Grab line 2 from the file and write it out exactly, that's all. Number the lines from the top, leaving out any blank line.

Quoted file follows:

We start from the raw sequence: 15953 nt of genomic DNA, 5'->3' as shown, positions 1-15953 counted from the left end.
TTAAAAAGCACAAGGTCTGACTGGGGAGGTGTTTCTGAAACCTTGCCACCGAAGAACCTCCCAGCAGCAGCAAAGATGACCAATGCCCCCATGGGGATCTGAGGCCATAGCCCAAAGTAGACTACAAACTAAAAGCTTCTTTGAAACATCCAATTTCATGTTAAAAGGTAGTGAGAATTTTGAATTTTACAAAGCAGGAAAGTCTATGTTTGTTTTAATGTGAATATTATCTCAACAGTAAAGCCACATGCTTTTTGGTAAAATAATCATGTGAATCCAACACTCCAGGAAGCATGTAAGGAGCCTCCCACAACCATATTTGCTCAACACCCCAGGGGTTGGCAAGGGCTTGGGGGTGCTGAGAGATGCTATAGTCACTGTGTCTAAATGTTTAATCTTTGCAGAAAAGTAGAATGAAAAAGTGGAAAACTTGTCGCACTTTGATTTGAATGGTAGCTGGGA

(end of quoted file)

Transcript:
TTAAAAAGCACAAGGTCTGACTGGGGAGGTGTTTCTGAAACCTTGCCACCGAAGAACCTCCCAGCAGCAGCAAAGATGACCAATGCCCCCATGGGGATCTGAGGCCATAGCCCAAAGTAGACTACAAACTAAAAGCTTCTTTGAAACATCCAATTTCATGTTAAAAGGTAGTGAGAATTTTGAATTTTACAAAGCAGGAAAGTCTATGTTTGTTTTAATGTGAATATTATCTCAACAGTAAAGCCACATGCTTTTTGGTAAAATAATCATGTGAATCCAACACTCCAGGAAGCATGTAAGGAGCCTCCCACAACCATATTTGCTCAACACCCCAGGGGTTGGCAAGGGCTTGGGGGTGCTGAGAGATGCTATAGTCACTGTGTCTAAATGTTTAATCTTTGCAGAAAAGTAGAATGAAAAAGTGGAAAACTTGTCGCACTTTGATTTGAATGGTAGCTGGGA